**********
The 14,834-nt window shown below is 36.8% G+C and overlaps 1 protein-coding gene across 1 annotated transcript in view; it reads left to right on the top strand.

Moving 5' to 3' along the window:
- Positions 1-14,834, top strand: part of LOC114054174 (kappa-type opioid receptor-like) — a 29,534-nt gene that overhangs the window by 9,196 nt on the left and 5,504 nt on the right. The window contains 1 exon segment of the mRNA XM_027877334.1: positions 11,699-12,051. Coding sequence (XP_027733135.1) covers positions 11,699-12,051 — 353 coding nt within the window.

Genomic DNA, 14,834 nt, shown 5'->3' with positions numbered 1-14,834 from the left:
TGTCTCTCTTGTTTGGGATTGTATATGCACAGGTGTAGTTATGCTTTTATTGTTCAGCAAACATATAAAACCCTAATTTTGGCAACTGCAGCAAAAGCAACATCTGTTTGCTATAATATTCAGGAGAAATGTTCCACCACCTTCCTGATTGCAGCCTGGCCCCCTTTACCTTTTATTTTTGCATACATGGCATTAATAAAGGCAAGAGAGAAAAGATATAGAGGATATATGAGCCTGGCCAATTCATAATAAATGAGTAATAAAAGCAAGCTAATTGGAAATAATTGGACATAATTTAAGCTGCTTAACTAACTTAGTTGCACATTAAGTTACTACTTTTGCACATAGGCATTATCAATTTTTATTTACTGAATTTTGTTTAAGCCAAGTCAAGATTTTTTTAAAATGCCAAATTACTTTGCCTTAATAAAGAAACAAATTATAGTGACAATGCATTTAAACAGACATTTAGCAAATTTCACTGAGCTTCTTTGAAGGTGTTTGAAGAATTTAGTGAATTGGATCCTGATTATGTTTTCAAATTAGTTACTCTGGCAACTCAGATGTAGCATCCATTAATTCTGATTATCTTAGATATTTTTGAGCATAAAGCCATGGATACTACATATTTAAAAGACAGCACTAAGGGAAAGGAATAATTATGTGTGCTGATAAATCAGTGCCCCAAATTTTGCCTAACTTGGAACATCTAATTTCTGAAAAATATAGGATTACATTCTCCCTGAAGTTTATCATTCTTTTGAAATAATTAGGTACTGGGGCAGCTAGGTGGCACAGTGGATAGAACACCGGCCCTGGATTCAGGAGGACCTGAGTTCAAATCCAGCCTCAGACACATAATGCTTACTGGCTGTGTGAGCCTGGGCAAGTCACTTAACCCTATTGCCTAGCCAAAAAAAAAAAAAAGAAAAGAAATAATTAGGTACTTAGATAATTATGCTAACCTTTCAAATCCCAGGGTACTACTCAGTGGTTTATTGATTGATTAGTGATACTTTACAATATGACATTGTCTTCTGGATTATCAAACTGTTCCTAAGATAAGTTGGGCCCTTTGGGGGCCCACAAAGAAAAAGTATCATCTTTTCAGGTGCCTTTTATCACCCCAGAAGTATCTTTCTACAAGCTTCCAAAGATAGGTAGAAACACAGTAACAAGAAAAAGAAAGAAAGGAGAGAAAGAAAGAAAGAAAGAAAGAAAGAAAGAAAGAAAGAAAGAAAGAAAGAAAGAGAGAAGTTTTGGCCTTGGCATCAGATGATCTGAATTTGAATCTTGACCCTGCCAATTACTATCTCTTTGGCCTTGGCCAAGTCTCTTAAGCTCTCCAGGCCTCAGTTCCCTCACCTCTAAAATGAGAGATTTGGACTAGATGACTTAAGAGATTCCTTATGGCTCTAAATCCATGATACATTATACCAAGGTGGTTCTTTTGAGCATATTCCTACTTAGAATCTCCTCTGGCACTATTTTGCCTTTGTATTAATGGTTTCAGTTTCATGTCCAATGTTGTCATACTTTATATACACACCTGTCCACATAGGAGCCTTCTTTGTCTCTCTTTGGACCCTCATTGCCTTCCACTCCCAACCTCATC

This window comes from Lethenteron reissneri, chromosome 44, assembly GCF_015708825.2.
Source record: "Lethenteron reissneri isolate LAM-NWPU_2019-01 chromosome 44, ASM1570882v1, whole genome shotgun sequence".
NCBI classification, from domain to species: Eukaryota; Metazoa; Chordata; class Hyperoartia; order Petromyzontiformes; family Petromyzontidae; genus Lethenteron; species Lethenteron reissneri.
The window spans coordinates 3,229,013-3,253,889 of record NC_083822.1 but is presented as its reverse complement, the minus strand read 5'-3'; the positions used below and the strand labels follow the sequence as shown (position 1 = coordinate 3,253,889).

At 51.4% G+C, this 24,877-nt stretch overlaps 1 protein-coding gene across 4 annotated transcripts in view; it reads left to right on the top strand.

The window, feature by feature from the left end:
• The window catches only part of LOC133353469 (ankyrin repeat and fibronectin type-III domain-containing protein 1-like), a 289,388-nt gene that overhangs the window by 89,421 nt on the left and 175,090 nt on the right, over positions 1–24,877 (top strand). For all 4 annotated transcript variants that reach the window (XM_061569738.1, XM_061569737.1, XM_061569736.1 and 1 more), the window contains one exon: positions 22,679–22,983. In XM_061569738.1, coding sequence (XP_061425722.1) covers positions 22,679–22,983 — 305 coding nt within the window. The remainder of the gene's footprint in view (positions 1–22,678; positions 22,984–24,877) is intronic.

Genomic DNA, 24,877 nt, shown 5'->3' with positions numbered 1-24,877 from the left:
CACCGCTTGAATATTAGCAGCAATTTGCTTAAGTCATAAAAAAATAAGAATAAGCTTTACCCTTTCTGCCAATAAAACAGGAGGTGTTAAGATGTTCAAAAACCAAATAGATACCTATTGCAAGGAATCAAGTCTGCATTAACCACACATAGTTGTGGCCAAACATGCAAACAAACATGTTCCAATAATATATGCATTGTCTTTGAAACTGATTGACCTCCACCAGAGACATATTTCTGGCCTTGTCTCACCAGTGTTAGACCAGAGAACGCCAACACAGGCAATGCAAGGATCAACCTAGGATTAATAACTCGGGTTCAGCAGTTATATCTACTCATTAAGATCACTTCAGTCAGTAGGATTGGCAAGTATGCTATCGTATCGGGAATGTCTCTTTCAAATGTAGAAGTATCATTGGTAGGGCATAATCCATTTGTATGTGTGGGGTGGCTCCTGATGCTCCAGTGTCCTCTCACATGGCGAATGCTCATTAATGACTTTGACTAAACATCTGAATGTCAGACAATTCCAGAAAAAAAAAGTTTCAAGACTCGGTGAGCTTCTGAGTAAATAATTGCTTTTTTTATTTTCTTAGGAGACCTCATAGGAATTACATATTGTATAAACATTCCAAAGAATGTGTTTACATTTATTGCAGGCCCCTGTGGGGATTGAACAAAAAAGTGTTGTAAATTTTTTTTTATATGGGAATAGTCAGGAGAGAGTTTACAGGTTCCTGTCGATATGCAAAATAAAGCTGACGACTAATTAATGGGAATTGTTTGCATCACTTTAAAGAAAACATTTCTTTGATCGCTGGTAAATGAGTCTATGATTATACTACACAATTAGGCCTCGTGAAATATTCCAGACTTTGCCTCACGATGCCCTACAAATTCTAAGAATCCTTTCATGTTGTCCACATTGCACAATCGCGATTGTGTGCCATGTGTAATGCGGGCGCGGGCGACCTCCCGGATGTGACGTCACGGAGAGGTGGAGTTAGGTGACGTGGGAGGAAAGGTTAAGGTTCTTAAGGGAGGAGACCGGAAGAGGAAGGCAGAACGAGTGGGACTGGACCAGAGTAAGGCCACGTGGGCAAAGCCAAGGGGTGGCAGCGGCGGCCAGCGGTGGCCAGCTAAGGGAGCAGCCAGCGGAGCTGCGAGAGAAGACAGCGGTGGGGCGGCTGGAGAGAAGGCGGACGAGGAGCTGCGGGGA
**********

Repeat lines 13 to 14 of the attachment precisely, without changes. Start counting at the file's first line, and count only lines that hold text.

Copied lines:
Genomic DNA, 24,877 nt, shown 5'->3' with positions numbered 1-24,877 from the left:
CACCGCTTGAATATTAGCAGCAATTTGCTTAAGTCATAAAAAAATAAGAATAAGCTTTACCCTTTCTGCCAATAAAACAGGAGGTGTTAAGATGTTCAAAAACCAAATAGATACCTATTGCAAGGAATCAAGTCTGCATTAACCACACATAGTTGTGGCCAAACATGCAAACAAACATGTTCCAATAATATATGCATTGTCTTTGAAACTGATTGACCTCCACCAGAGACATATTTCTGGCCTTGTCTCACCAGTGTTAGACCAGAGAACGCCAACACAGGCAATGCAAGGATCAACCTAGGATTAATAACTCGGGTTCAGCAGTTATATCTACTCATTAAGATCACTTCAGTCAGTAGGATTGGCAAGTATGCTATCGTATCGGGAATGTCTCTTTCAAATGTAGAAGTATCATTGGTAGGGCATAATCCATTTGTATGTGTGGGGTGGCTCCTGATGCTCCAGTGTCCTCTCACATGGCGAATGCTCATTAATGACTTTGACTAAACATCTGAATGTCAGACAATTCCAGAAAAAAAAAGTTTCAAGACTCGGTGAGCTTCTGAGTAAATAATTGCTTTTTTTATTTTCTTAGGAGACCTCATAGGAATTACATATTGTATAAACATTCCAAAGAATGTGTTTACATTTATTGCAGGCCCCTGTGGGGATTGAACAAAAAAGTGTTGTAAATTTTTTTTTATATGGGAATAGTCAGGAGAGAGTTTACAGGTTCCTGTCGATATGCAAAATAAAGCTGACGACTAATTAATGGGAATTGTTTGCATCACTTTAAAGAAAACATTTCTTTGATCGCTGGTAAATGAGTCTATGATTATACTACACAATTAGGCCTCGTGAAATATTCCAGACTTTGCCTCACGATGCCCTACAAATTCTAAGAATCCTTTCATGTTGTCCACATTGCACAATCGCGATTGTGTGCCATGTGTAATGCGGGCGCGGGCGACCTCCCGGATGTGACGTCACGGAGAGGTGGAGTTAGGTGACGTGGGAGGAAAGGTTAAGGTTCTTAAGGGAGGAGACCGGAAGAGGAAGGCAGAACGAGTGGGACTGGACCAGAGTAAGGCCACGTGGGCAAAGCCAAGGGGTGGCAGCGGCGGCCAGCGGTGGCCAGCTAAGGGAGCAGCCAGCGGAGCTGCGAGAGAAGACAGCGGTGGGGCGGCTGGAGAGAAGGCGGACGAGGAGCTGCGGGGA